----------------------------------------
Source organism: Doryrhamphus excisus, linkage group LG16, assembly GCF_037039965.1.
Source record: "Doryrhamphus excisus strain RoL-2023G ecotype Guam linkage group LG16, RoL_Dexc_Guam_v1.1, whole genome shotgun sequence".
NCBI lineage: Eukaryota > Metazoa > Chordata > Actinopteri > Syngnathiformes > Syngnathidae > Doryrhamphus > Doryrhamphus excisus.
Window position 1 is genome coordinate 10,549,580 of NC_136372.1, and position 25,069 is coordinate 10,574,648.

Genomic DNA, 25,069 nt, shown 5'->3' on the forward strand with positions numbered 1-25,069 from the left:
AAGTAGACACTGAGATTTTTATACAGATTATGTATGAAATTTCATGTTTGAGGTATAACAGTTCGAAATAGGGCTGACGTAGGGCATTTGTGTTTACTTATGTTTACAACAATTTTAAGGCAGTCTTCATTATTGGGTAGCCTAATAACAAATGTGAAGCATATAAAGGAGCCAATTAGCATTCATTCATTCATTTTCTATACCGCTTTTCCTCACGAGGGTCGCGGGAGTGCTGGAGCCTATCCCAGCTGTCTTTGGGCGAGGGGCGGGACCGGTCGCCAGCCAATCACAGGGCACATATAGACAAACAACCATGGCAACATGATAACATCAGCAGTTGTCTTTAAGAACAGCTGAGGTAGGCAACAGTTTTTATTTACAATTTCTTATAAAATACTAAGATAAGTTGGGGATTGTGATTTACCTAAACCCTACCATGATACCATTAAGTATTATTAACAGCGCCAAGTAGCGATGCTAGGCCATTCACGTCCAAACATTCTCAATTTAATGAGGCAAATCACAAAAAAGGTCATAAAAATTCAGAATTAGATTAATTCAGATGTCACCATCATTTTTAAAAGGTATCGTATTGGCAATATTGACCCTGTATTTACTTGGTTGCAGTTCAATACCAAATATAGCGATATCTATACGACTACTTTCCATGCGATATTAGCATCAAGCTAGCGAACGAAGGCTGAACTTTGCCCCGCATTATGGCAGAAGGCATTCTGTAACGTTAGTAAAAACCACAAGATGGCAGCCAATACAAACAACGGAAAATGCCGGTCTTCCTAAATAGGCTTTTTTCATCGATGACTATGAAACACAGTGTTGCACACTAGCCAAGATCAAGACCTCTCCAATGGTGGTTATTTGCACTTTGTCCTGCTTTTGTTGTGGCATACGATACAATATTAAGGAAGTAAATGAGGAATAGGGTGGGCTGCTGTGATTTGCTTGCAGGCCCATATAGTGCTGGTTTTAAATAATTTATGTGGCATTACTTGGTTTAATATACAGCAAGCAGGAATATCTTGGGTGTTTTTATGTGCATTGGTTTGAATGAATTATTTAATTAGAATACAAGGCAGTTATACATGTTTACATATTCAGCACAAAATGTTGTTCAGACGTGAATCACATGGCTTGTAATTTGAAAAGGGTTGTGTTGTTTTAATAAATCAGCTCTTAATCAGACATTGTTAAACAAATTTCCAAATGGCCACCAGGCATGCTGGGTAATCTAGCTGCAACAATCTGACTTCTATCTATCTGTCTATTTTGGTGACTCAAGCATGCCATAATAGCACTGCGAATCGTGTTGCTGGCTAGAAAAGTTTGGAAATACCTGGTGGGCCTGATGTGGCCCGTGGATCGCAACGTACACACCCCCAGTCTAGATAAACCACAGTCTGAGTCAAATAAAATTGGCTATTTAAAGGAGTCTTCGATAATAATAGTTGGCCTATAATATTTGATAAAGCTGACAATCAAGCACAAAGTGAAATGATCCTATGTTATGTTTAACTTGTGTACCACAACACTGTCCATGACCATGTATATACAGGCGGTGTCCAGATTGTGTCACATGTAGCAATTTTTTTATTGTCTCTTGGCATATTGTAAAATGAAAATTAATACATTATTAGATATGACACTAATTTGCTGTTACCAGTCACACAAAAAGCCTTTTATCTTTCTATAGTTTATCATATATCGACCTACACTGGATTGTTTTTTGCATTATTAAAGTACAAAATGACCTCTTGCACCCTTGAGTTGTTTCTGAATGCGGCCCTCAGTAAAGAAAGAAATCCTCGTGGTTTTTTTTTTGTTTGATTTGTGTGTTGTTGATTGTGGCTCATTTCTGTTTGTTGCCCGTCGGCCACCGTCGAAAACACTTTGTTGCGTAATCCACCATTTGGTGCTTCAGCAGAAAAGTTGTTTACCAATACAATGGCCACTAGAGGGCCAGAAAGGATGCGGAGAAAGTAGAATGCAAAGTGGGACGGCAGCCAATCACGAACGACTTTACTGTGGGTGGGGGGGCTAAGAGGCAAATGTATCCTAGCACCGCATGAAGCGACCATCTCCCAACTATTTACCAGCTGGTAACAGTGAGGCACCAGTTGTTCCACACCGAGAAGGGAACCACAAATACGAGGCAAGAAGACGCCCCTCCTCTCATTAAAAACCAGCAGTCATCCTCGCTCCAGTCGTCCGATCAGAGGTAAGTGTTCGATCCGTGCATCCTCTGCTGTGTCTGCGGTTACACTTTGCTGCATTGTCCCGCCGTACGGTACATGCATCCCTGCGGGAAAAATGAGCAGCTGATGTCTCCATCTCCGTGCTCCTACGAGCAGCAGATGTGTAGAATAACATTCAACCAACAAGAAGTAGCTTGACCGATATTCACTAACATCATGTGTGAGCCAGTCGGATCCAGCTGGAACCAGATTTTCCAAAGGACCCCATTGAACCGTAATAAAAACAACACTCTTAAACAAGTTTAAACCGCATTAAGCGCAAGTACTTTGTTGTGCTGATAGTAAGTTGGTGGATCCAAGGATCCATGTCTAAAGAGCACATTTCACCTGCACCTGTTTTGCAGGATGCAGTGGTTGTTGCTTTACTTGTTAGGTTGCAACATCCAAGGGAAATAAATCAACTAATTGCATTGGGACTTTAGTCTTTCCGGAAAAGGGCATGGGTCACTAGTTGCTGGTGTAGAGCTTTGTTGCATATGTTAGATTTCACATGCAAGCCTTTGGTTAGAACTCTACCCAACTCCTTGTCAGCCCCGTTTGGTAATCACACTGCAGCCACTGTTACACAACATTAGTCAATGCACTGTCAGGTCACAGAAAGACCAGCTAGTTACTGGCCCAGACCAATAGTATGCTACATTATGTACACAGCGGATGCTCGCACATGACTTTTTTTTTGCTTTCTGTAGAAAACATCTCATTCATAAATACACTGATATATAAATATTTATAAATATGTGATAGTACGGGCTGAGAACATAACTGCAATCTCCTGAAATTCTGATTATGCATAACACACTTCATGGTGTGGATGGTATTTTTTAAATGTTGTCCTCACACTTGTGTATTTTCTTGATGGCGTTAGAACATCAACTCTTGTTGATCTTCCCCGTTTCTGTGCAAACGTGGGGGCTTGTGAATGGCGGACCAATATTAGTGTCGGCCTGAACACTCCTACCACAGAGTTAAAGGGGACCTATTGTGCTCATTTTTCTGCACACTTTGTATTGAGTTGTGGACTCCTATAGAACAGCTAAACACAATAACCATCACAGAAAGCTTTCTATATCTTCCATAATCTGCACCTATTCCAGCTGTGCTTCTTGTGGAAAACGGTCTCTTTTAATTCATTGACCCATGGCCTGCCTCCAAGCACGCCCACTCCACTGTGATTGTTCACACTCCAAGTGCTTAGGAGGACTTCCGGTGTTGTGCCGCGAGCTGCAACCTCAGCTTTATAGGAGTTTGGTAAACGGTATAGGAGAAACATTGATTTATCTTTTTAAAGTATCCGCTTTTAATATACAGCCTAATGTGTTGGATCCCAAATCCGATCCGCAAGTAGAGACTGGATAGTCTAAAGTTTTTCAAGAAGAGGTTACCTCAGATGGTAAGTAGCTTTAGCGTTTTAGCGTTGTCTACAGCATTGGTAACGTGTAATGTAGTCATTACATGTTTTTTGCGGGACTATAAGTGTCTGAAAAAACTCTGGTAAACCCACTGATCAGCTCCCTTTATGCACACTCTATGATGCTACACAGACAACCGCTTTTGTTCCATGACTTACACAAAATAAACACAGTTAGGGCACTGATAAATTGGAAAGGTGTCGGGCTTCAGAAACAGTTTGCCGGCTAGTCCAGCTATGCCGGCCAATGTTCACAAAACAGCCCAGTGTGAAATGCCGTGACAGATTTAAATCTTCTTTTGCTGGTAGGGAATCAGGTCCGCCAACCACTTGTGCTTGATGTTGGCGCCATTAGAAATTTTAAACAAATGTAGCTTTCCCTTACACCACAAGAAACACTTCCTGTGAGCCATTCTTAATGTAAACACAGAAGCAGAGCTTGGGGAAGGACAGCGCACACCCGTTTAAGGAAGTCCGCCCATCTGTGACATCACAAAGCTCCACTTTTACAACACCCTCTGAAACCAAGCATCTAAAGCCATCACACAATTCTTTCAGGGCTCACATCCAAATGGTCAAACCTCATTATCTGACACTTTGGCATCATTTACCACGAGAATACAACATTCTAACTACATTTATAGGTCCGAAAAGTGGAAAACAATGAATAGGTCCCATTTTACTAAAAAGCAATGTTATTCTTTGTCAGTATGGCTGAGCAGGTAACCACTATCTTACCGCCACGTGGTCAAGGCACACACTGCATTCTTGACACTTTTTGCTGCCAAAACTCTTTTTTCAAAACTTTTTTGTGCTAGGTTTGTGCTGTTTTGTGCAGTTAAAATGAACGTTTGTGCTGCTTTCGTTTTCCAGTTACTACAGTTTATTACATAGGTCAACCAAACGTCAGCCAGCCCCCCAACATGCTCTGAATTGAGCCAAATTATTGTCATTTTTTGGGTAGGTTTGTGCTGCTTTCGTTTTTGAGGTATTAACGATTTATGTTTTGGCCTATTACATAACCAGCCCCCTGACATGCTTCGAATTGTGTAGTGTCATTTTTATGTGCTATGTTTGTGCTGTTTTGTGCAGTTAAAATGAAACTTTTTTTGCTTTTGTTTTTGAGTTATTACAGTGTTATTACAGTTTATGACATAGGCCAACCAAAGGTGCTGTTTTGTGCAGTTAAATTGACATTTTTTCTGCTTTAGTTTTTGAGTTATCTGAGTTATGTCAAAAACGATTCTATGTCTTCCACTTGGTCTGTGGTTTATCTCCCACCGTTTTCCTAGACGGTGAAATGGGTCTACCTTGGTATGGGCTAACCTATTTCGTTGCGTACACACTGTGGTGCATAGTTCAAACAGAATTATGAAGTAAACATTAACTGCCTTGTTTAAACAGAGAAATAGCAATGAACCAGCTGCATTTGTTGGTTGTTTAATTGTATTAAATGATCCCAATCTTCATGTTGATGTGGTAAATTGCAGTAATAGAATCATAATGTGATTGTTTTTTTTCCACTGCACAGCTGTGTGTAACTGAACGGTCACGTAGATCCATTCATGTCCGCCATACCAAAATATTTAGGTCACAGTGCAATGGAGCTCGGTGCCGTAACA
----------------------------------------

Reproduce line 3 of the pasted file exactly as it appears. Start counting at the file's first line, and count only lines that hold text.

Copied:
NCBI lineage: Eukaryota > Metazoa > Chordata > Actinopteri > Syngnathiformes > Syngnathidae > Doryrhamphus > Doryrhamphus excisus.